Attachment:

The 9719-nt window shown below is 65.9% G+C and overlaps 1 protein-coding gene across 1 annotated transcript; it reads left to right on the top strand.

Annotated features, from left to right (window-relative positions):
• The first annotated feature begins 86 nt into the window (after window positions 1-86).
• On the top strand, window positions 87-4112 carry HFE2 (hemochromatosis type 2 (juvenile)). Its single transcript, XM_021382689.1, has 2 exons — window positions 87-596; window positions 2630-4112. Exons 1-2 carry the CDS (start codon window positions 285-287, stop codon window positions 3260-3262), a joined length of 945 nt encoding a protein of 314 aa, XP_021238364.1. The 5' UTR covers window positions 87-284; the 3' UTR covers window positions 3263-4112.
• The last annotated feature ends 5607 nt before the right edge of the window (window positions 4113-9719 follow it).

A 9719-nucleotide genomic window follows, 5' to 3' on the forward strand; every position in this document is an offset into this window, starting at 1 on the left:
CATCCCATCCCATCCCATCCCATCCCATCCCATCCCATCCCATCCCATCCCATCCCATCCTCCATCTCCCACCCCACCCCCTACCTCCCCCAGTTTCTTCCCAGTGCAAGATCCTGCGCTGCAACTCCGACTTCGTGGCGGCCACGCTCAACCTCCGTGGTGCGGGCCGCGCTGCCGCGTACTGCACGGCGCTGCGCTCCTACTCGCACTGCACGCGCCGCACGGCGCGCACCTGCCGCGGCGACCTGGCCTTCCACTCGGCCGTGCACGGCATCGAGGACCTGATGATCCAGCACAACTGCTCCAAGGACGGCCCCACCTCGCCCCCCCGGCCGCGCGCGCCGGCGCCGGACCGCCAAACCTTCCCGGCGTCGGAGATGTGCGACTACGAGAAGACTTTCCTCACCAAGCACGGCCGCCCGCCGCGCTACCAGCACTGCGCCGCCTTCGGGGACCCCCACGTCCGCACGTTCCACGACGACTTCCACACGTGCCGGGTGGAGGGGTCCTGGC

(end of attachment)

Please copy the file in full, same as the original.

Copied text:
The 9719-nt window shown below is 65.9% G+C and overlaps 1 protein-coding gene across 1 annotated transcript; it reads left to right on the top strand.

Annotated features, from left to right (window-relative positions):
• The first annotated feature begins 86 nt into the window (after window positions 1-86).
• On the top strand, window positions 87-4112 carry HFE2 (hemochromatosis type 2 (juvenile)). Its single transcript, XM_021382689.1, has 2 exons — window positions 87-596; window positions 2630-4112. Exons 1-2 carry the CDS (start codon window positions 285-287, stop codon window positions 3260-3262), a joined length of 945 nt encoding a protein of 314 aa, XP_021238364.1. The 5' UTR covers window positions 87-284; the 3' UTR covers window positions 3263-4112.
• The last annotated feature ends 5607 nt before the right edge of the window (window positions 4113-9719 follow it).

A 9719-nucleotide genomic window follows, 5' to 3' on the forward strand; every position in this document is an offset into this window, starting at 1 on the left:
CATCCCATCCCATCCCATCCCATCCCATCCCATCCCATCCCATCCCATCCCATCCCATCCTCCATCTCCCACCCCACCCCCTACCTCCCCCAGTTTCTTCCCAGTGCAAGATCCTGCGCTGCAACTCCGACTTCGTGGCGGCCACGCTCAACCTCCGTGGTGCGGGCCGCGCTGCCGCGTACTGCACGGCGCTGCGCTCCTACTCGCACTGCACGCGCCGCACGGCGCGCACCTGCCGCGGCGACCTGGCCTTCCACTCGGCCGTGCACGGCATCGAGGACCTGATGATCCAGCACAACTGCTCCAAGGACGGCCCCACCTCGCCCCCCCGGCCGCGCGCGCCGGCGCCGGACCGCCAAACCTTCCCGGCGTCGGAGATGTGCGACTACGAGAAGACTTTCCTCACCAAGCACGGCCGCCCGCCGCGCTACCAGCACTGCGCCGCCTTCGGGGACCCCCACGTCCGCACGTTCCACGACGACTTCCACACGTGCCGGGTGGAGGGGTCCTGGC